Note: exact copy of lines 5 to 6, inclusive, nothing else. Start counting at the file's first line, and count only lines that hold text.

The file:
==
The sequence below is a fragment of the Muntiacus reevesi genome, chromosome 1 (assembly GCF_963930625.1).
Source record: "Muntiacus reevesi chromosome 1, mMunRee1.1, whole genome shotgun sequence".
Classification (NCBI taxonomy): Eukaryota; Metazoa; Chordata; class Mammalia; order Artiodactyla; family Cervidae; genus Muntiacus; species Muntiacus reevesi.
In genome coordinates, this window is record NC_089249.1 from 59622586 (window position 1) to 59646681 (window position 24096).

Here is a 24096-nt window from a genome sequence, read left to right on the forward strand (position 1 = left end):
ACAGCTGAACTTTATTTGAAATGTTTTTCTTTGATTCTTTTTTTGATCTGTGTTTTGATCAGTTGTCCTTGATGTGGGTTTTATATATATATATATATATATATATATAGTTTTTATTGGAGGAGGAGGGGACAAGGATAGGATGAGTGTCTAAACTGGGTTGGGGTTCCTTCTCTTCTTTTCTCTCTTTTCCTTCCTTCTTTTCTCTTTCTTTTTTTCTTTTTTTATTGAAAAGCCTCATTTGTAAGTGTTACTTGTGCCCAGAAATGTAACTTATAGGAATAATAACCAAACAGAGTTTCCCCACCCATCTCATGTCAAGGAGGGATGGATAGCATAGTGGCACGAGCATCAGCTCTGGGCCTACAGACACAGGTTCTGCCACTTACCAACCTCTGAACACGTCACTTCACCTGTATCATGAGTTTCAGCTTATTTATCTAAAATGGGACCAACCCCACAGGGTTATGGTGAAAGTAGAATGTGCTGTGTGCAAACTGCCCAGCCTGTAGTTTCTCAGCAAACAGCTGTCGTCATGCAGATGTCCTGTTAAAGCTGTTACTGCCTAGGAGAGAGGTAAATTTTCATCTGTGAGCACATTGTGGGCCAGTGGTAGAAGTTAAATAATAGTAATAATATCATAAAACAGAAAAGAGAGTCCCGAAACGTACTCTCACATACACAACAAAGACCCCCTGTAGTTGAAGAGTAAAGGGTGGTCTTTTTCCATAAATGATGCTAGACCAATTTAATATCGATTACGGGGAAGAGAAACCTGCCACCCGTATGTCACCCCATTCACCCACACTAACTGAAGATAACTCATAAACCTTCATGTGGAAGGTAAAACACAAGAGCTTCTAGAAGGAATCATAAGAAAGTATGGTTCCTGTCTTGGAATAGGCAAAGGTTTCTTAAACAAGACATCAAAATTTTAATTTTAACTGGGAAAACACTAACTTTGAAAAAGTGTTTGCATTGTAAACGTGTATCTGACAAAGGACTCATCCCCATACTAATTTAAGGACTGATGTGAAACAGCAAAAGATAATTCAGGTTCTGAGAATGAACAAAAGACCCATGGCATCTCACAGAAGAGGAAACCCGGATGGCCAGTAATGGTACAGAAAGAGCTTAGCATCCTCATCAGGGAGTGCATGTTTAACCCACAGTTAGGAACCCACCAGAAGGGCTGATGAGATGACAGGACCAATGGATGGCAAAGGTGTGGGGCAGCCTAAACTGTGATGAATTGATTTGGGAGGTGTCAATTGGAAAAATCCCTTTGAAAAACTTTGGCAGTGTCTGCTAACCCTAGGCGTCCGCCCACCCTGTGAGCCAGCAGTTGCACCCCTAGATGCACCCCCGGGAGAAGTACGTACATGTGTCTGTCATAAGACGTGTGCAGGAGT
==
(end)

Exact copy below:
Here is a 24096-nt window from a genome sequence, read left to right on the forward strand (position 1 = left end):
ACAGCTGAACTTTATTTGAAATGTTTTTCTTTGATTCTTTTTTTGATCTGTGTTTTGATCAGTTGTCCTTGATGTGGGTTTTATATATATATATATATATATATATATAGTTTTTATTGGAGGAGGAGGGGACAAGGATAGGATGAGTGTCTAAACTGGGTTGGGGTTCCTTCTCTTCTTTTCTCTCTTTTCCTTCCTTCTTTTCTCTTTCTTTTTTTCTTTTTTTATTGAAAAGCCTCATTTGTAAGTGTTACTTGTGCCCAGAAATGTAACTTATAGGAATAATAACCAAACAGAGTTTCCCCACCCATCTCATGTCAAGGAGGGATGGATAGCATAGTGGCACGAGCATCAGCTCTGGGCCTACAGACACAGGTTCTGCCACTTACCAACCTCTGAACACGTCACTTCACCTGTATCATGAGTTTCAGCTTATTTATCTAAAATGGGACCAACCCCACAGGGTTATGGTGAAAGTAGAATGTGCTGTGTGCAAACTGCCCAGCCTGTAGTTTCTCAGCAAACAGCTGTCGTCATGCAGATGTCCTGTTAAAGCTGTTACTGCCTAGGAGAGAGGTAAATTTTCATCTGTGAGCACATTGTGGGCCAGTGGTAGAAGTTAAATAATAGTAATAATATCATAAAACAGAAAAGAGAGTCCCGAAACGTACTCTCACATACACAACAAAGACCCCCTGTAGTTGAAGAGTAAAGGGTGGTCTTTTTCCATAAATGATGCTAGACCAATTTAATATCGATTACGGGGAAGAGAAACCTGCCACCCGTATGTCACCCCATTCACCCACACTAACTGAAGATAACTCATAAACCTTCATGTGGAAGGTAAAACACAAGAGCTTCTAGAAGGAATCATAAGAAAGTATGGTTCCTGTCTTGGAATAGGCAAAGGTTTCTTAAACAAGACATCAAAATTTTAATTTTAACTGGGAAAACACTAACTTTGAAAAAGTGTTTGCATTGTAAACGTGTATCTGACAAAGGACTCATCCCCATACTAATTTAAGGACTGATGTGAAACAGCAAAAGATAATTCAGGTTCTGAGAATGAACAAAAGACCCATGGCATCTCACAGAAGAGGAAACCCGGATGGCCAGTAATGGTACAGAAAGAGCTTAGCATCCTCATCAGGGAGTGCATGTTTAACCCACAGTTAGGAACCCACCAGAAGGGCTGATGAGATGACAGGACCAATGGATGGCAAAGGTGTGGGGCAGCCTAAACTGTGATGAATTGATTTGGGAGGTGTCAATTGGAAAAATCCCTTTGAAAAACTTTGGCAGTGTCTGCTAACCCTAGGCGTCCGCCCACCCTGTGAGCCAGCAGTTGCACCCCTAGATGCACCCCCGGGAGAAGTACGTACATGTGTCTGTCATAAGACGTGTGCAGGAGT